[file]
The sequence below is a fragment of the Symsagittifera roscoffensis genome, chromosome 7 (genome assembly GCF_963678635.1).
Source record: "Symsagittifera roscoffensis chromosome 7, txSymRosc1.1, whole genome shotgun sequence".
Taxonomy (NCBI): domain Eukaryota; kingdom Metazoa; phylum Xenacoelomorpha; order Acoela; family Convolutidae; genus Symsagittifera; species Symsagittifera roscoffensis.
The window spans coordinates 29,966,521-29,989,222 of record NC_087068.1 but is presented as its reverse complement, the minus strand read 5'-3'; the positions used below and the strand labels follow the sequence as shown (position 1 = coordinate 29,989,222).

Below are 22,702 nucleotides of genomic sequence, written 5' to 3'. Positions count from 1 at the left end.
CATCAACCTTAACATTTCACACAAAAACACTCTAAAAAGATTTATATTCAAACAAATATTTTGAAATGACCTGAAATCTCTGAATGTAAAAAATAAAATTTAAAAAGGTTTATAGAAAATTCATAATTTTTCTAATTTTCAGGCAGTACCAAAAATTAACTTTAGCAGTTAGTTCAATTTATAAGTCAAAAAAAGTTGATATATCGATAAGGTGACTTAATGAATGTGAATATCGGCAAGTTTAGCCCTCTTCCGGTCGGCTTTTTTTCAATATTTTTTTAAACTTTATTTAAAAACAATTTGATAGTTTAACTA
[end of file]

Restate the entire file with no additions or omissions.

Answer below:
The sequence below is a fragment of the Symsagittifera roscoffensis genome, chromosome 7 (genome assembly GCF_963678635.1).
Source record: "Symsagittifera roscoffensis chromosome 7, txSymRosc1.1, whole genome shotgun sequence".
Taxonomy (NCBI): domain Eukaryota; kingdom Metazoa; phylum Xenacoelomorpha; order Acoela; family Convolutidae; genus Symsagittifera; species Symsagittifera roscoffensis.
The window spans coordinates 29,966,521-29,989,222 of record NC_087068.1 but is presented as its reverse complement, the minus strand read 5'-3'; the positions used below and the strand labels follow the sequence as shown (position 1 = coordinate 29,989,222).

Below are 22,702 nucleotides of genomic sequence, written 5' to 3'. Positions count from 1 at the left end.
CATCAACCTTAACATTTCACACAAAAACACTCTAAAAAGATTTATATTCAAACAAATATTTTGAAATGACCTGAAATCTCTGAATGTAAAAAATAAAATTTAAAAAGGTTTATAGAAAATTCATAATTTTTCTAATTTTCAGGCAGTACCAAAAATTAACTTTAGCAGTTAGTTCAATTTATAAGTCAAAAAAAGTTGATATATCGATAAGGTGACTTAATGAATGTGAATATCGGCAAGTTTAGCCCTCTTCCGGTCGGCTTTTTTTCAATATTTTTTTAAACTTTATTTAAAAACAATTTGATAGTTTAACTA